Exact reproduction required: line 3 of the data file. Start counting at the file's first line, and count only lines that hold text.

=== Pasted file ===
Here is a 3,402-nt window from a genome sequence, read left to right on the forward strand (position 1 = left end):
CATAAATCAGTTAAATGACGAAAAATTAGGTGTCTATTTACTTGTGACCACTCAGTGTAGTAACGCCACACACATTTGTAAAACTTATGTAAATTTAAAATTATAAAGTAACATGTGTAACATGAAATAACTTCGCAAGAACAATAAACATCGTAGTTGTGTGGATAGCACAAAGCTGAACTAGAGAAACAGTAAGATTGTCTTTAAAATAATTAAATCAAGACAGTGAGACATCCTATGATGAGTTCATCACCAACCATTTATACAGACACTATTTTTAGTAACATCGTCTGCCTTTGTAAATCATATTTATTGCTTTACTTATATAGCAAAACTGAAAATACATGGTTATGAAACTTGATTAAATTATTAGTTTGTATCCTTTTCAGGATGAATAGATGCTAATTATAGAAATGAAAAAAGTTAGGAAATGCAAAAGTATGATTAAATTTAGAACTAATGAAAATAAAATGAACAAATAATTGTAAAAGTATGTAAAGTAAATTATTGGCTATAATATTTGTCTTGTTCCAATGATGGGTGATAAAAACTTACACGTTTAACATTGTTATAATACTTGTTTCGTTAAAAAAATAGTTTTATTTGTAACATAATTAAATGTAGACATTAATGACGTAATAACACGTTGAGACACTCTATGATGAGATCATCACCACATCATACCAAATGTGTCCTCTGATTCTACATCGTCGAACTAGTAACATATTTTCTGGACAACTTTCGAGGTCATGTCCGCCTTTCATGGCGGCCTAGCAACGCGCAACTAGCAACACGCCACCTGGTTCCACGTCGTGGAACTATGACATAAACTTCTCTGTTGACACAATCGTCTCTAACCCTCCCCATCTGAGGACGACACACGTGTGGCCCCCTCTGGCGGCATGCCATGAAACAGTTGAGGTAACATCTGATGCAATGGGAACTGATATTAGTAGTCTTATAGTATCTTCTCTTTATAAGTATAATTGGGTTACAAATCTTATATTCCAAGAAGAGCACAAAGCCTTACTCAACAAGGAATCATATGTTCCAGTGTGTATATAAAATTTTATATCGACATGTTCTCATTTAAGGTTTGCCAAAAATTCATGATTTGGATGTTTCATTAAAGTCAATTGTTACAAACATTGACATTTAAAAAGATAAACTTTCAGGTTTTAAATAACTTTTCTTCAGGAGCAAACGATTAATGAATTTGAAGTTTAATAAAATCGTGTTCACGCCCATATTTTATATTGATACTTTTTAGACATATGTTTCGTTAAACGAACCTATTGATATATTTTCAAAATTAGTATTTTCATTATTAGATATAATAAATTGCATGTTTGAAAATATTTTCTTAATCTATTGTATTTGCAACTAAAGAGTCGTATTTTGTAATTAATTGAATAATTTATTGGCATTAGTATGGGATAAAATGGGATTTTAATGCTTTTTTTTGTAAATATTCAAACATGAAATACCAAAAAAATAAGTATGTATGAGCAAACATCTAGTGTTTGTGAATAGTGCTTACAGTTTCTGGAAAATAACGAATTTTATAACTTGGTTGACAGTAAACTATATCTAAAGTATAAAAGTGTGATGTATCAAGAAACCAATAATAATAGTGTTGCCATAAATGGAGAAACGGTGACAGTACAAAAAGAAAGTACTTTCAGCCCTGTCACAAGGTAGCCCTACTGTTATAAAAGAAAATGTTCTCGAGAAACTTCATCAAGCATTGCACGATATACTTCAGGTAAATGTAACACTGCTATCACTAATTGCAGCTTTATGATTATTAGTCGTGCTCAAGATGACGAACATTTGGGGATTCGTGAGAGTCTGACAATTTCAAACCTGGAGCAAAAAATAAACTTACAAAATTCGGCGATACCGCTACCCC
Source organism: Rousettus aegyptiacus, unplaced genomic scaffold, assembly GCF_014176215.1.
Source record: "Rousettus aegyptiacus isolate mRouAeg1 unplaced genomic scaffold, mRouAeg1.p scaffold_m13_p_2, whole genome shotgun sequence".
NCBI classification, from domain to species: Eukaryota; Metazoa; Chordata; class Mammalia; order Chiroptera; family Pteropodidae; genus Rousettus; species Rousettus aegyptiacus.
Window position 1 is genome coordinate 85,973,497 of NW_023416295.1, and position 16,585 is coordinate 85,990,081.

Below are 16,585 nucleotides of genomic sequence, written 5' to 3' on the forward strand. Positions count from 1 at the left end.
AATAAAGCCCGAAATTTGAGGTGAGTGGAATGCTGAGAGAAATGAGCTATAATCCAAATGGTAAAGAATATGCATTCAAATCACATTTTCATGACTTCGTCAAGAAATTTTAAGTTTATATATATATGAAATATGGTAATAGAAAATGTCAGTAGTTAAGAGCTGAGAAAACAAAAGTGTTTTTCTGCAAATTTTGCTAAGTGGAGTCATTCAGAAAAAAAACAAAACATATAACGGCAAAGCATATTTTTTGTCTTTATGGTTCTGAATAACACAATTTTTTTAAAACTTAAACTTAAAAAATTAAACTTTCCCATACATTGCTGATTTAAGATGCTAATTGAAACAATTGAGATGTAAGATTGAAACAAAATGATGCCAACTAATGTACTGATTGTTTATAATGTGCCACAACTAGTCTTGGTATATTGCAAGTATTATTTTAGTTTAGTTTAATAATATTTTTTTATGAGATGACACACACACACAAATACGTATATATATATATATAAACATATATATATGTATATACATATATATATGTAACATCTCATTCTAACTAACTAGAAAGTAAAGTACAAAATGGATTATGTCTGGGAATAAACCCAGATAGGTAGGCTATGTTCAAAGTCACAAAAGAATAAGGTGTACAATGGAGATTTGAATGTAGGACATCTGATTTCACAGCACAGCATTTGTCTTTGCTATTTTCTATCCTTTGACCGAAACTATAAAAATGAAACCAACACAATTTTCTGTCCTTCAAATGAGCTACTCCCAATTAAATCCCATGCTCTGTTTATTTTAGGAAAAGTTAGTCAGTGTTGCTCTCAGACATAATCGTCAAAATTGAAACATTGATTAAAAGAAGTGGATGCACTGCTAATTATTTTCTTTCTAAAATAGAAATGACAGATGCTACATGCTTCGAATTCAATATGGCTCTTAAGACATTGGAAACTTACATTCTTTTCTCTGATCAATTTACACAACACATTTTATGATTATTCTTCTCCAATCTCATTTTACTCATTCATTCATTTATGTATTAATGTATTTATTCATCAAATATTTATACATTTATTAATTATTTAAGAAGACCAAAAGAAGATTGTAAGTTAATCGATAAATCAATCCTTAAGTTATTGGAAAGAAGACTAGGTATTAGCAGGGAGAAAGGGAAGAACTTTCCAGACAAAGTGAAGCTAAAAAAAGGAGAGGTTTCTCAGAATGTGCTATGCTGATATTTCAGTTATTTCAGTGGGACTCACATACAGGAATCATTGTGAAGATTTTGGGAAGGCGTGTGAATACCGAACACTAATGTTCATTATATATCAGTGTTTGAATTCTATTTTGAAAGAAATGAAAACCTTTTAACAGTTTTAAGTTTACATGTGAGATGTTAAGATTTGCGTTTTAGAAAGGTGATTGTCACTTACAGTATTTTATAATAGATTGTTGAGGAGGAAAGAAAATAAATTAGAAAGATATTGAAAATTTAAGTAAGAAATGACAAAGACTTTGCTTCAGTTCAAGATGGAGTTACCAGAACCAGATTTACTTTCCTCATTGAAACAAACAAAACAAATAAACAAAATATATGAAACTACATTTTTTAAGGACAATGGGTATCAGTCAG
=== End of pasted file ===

Source organism: Rousettus aegyptiacus, unplaced genomic scaffold, assembly GCF_014176215.1.